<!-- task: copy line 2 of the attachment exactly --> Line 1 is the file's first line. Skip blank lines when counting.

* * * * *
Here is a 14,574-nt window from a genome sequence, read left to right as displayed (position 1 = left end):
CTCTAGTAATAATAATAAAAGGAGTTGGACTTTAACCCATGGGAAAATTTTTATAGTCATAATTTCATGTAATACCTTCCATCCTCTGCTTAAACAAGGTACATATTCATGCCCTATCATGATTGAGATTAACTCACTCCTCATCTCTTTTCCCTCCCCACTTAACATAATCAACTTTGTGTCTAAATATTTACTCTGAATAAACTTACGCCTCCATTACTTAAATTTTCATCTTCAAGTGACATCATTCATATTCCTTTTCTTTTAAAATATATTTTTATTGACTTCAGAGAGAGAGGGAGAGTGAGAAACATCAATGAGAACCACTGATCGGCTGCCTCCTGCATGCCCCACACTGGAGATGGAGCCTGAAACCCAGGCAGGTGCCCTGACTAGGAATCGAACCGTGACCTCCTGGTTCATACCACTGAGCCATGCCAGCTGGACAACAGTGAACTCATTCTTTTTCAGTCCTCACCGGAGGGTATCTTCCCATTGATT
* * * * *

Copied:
CTCTAGTAATAATAATAAAAGGAGTTGGACTTTAACCCATGGGAAAATTTTTATAGTCATAATTTCATGTAATACCTTCCATCCTCTGCTTAAACAAGGTACATATTCATGCCCTATCATGATTGAGATTAACTCACTCCTCATCTCTTTTCCCTCCCCACTTAACATAATCAACTTTGTGTCTAAATATTTACTCTGAATAAACTTACGCCTCCATTACTTAAATTTTCATCTTCAAGTGACATCATTCATATTCCTTTTCTTTTAAAATATATTTTTATTGACTTCAGAGAGAGAGGGAGAGTGAGAAACATCAATGAGAACCACTGATCGGCTGCCTCCTGCATGCCCCACACTGGAGATGGAGCCTGAAACCCAGGCAGGTGCCCTGACTAGGAATCGAACCGTGACCTCCTGGTTCATACCACTGAGCCATGCCAGCTGGACAACAGTGAACTCATTCTTTTTCAGTCCTCACCGGAGGGTATCTTCCCATTGATT